Erasmus+ is an important instrument to promote the inclusion of people with disadvantaged backgrounds, especially newly arrived migrants, in response to critical events affecting European countries.” (Page 7, 2016 Programme Guide)
The yearly Erasmus+ Programme Guide was published late October last year. The grand majority of us are likely to be familiar with this successful European project, which allows students to study in other European countries. In fact, it is also likely that the grand majority of us have dealt with the bureaucratic process that comes together with the pleasures of sipping wine on a blanket in Champ de Mars, Paris or wandering around La Rambla, Barcelona. With the entry of this new document comes an important novelty that will hopefully manage to reach the set expectations.
But let’s proceed by order. 2014 was the first of the seven-year framework of the European Commission that, among others, has introduced some significant changes to the education sector. For instance, it aims to all the existing programmes in a joint and coordinated programme, the Erasmus+.
The changes introduced with the launch of the Horizon 2020 (H2020) funding programme applicable for the 2014-2020 period were seen as functional for a common educational strategy of the EU. The plan is essentially bring together the Higher Education Area (in charge, for example, of the most well known Erasmus and Erasmus Mundus programmes) with the Vocational Education and Training (VET) programmes focused mainly on allowing young people to enter the job market. In the 27 years of its existence, multiple successes were recorded: 3.3 million students took part in the Erasmus exchanges and the number of participants has been constantly increasing over the years. Studies have shown that young people deeply benefit from participating in the Erasmus programme, both in terms of personal and professional growth. In fact, the addition of this experience on résumés often attracts future employers. For many of us being an Erasmus student has meant feeling like a part of European multiculturalism for the very first time.
What makes the new Programme Guide particularly interesting is the decision to use it as a means to bring together diverse cultures, in an effort to better integrate especially given the recent, large waves of migration. In particular to youth projects, this means that organizations wishing to apply for Erasmus+ funds will need, from now on, to prove their capability of reaching disadvantaged, such as refugees, asylum seekers, and migrants. It is projects of this nature that will be awarded special attention. As the European Agenda on Migration restated, additional funds will be allocated to such initiatives, consisting of at least 20% of the European Social Fund (ESF) for the H2020 period. Projects addressing the improvement of language and vocational skills, as well as cultivating inter-cultural awareness will be able to benefit from these grants.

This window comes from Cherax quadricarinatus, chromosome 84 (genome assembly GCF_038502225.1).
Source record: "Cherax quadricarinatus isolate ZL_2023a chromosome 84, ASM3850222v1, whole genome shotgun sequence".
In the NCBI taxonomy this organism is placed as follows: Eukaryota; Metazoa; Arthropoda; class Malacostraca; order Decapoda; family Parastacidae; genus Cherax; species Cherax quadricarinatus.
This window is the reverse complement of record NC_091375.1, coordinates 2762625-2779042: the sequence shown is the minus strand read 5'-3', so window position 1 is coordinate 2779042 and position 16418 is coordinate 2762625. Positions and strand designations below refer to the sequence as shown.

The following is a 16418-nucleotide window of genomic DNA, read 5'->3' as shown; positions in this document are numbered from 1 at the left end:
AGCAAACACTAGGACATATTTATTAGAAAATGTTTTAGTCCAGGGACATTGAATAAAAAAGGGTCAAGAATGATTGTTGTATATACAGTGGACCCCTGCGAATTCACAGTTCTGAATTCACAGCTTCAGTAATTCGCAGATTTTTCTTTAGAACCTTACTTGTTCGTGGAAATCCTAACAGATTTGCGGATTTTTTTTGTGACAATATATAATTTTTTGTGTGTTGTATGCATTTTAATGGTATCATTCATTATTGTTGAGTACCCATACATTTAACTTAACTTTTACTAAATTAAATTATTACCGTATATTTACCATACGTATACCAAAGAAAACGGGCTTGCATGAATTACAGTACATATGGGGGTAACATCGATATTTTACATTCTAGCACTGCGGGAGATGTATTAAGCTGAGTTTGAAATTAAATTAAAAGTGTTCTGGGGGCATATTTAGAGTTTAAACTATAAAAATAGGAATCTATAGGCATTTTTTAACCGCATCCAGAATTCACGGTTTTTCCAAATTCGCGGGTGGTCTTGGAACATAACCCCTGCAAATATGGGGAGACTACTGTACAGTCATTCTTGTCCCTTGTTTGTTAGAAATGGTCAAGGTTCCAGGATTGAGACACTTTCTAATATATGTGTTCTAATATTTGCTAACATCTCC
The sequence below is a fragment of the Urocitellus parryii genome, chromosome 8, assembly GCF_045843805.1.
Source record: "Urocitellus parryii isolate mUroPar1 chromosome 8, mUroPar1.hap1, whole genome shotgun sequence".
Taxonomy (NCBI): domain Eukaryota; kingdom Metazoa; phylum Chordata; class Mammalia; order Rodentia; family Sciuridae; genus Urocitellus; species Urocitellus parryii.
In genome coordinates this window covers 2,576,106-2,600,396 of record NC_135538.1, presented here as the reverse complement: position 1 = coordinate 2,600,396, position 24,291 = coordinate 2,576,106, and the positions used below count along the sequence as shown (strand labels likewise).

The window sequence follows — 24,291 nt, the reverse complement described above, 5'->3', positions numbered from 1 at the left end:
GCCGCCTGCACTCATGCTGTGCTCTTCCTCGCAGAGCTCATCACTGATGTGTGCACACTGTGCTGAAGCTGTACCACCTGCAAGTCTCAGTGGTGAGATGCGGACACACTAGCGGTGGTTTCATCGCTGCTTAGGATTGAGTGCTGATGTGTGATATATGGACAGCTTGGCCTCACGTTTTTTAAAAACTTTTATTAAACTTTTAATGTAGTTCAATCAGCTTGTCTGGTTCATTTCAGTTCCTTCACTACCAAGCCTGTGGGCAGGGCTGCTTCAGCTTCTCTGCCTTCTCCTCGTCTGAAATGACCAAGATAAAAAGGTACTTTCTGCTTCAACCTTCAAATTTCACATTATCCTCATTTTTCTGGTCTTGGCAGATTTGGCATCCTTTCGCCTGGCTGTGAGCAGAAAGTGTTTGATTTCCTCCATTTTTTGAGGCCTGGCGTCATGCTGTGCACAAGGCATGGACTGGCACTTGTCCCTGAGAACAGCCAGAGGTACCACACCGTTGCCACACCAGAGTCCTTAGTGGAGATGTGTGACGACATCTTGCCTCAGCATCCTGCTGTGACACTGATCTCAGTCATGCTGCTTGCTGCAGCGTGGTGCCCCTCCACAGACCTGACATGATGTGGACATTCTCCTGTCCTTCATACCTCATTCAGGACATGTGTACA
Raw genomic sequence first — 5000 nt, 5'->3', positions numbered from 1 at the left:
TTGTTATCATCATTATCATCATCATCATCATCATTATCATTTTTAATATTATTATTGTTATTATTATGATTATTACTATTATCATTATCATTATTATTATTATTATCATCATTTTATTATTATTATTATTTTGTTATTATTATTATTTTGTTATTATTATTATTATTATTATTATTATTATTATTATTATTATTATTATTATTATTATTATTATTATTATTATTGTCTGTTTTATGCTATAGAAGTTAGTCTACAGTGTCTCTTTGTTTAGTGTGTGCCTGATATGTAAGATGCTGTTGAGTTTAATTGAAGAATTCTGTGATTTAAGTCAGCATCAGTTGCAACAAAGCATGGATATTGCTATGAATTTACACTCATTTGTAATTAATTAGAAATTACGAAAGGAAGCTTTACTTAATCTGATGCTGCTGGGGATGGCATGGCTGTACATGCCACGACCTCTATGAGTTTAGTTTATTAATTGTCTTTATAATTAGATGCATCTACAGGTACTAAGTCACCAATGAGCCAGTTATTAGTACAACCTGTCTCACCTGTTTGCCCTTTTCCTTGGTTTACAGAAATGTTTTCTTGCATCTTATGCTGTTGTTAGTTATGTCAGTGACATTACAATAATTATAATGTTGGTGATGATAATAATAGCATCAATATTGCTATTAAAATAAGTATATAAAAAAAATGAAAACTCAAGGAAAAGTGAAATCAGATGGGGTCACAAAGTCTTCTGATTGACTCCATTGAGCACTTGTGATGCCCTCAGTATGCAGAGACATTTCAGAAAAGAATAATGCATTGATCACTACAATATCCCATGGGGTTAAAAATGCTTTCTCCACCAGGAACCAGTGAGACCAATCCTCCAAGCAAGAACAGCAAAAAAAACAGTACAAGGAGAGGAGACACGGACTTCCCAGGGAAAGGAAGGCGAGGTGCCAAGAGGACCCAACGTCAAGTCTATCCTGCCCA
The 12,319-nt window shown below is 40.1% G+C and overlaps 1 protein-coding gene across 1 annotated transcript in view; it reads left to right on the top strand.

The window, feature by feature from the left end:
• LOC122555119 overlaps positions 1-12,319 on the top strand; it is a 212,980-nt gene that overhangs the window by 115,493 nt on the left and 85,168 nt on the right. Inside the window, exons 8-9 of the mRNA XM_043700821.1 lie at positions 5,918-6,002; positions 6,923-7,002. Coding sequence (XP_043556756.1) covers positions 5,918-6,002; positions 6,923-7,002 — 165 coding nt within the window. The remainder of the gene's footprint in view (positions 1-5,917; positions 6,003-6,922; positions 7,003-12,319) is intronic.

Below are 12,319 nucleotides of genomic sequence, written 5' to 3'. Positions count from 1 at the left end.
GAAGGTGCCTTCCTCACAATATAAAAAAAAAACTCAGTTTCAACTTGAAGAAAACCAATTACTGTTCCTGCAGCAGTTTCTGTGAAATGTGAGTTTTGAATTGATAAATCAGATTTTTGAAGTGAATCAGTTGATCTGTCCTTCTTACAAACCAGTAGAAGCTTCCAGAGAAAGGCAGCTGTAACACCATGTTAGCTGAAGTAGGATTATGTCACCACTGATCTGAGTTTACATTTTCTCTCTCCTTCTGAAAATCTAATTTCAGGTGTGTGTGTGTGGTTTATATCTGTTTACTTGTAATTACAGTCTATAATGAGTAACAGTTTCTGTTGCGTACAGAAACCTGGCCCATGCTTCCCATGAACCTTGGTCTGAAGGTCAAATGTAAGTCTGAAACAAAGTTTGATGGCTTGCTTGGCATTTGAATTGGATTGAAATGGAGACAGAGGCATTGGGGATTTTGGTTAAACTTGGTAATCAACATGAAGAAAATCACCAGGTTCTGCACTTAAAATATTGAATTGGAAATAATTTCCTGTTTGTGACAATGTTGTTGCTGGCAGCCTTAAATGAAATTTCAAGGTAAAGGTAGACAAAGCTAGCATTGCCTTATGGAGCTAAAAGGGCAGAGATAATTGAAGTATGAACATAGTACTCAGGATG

To this extent the EU has also actively campaigned for migration-related targets when discussing the adoption of the Sustainable Development Goals (SGDs) by the United Nations. It has previously pointed out the important contribute that migration could have in reaching these goals, especially if supported by proactive and inclusive policies. The EU itself showed its intentions of working in this direction and in November 2015 carried out a survey among organisations working in school education, VET, and adult learning in order to gather examples of the best practices relating to initiatives implemented so far. The results brought evidence of the main difficulties faced while attempting to better integrated migrants and refugees. The results also raised numerous positive examples of existing projects across several EU Member States. This helped contribute to the European Commission’s plan for future actions. Among the 256 replies received from fifteen countries, it is perhaps worthwhile to mention a couple: the Dutch pre-teaching framework for VET focused more directly on the possibility of accessing the job market, the initiative launched in Slovenia, Early Integration of Migrants” (EIM), to ensure a smoother transition into European society, or even the friendship programme between high school students and groups of young refugees in Finland. In a nutshell, the survey responses mainly agreed on the need for a better strategy to share information about good practices across the EU, such as Erasmus+, and for the necessity to provide networking opportunities for projects and organisations.
To conclude, this seems like the start of what could become a truly positive initiative of the European Union. The latter should make good use of the positive leverage of its Erasmus programme in order to build a more coherent and inclusive action plan, especially in relation to incoming migrants. This could be the chance to really prove what the + stands for in the newly changed name of this EU programme, the added value of that comes with being a European community, a Union.